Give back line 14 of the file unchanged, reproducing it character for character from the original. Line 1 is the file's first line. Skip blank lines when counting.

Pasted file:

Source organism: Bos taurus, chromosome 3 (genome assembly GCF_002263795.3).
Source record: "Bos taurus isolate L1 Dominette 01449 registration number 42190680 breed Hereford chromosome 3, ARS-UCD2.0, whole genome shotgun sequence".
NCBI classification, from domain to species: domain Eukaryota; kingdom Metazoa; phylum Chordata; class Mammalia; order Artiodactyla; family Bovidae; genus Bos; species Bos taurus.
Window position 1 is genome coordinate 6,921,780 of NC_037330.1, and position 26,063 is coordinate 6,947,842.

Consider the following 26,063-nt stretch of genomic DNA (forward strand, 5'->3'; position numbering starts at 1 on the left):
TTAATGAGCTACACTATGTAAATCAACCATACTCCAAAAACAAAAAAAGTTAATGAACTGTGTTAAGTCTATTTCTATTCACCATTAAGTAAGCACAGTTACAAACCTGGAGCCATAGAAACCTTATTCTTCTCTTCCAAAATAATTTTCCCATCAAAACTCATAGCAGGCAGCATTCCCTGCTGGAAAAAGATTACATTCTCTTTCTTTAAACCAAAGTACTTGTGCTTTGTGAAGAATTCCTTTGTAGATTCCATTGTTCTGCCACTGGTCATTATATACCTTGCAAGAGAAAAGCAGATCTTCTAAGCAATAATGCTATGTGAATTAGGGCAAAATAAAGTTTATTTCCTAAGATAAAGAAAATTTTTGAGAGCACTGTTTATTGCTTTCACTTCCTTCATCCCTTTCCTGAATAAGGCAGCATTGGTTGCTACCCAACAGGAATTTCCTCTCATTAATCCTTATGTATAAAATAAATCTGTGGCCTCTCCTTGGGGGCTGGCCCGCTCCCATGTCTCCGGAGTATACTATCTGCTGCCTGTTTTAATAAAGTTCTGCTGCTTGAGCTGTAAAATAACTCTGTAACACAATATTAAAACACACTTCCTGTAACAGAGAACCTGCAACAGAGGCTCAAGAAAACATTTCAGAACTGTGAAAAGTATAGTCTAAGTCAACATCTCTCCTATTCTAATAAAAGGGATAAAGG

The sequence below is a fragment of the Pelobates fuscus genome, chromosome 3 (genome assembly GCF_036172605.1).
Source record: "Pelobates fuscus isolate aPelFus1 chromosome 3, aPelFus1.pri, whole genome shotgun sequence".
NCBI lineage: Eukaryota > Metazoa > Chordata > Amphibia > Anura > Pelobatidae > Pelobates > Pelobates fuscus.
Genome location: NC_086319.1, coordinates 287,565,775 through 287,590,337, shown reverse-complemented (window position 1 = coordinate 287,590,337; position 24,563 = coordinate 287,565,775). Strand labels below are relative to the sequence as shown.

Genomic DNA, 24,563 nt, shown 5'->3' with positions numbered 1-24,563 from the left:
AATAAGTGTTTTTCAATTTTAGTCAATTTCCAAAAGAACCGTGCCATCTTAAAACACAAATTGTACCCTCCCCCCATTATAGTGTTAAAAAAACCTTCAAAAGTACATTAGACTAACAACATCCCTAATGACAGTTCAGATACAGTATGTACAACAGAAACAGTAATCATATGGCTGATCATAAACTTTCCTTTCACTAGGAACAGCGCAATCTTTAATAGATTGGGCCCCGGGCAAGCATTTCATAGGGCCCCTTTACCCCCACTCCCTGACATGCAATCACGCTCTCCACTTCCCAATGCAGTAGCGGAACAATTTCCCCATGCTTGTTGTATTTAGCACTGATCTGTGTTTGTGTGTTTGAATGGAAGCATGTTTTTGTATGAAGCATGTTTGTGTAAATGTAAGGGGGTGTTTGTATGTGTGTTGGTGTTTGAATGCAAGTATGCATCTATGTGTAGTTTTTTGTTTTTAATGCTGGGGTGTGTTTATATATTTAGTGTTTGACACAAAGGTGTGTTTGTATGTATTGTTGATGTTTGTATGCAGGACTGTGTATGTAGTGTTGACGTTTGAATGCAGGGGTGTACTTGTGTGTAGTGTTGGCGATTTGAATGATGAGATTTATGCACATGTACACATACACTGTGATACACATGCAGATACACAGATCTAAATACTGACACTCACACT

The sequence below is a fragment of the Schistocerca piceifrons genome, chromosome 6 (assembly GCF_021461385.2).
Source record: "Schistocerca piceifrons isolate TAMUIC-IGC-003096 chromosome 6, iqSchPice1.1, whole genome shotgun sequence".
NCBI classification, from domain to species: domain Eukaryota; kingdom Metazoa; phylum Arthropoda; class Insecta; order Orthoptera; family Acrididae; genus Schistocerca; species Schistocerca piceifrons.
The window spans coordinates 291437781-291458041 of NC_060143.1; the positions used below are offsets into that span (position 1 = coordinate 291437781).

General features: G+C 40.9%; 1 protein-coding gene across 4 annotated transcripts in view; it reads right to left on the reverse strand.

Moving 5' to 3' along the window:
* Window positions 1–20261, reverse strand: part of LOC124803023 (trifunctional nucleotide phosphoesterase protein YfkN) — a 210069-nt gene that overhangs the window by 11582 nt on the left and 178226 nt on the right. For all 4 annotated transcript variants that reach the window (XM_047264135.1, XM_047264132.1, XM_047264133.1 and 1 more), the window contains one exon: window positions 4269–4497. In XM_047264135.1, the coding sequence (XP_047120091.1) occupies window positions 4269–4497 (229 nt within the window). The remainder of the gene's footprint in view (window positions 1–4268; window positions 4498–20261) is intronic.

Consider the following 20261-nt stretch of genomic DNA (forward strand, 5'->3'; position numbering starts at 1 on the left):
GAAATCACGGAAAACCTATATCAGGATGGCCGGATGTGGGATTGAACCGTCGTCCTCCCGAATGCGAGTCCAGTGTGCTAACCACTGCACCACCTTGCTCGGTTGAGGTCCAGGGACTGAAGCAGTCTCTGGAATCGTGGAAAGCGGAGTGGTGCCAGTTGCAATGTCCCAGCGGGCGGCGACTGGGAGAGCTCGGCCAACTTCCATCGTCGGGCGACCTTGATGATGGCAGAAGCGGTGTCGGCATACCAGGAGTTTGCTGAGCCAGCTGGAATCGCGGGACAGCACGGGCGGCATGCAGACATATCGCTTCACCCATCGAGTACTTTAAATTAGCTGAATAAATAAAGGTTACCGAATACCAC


Source record: "Schistocerca piceifrons isolate TAMUIC-IGC-003096 chromosome 6, iqSchPice1.1, whole genome shotgun sequence".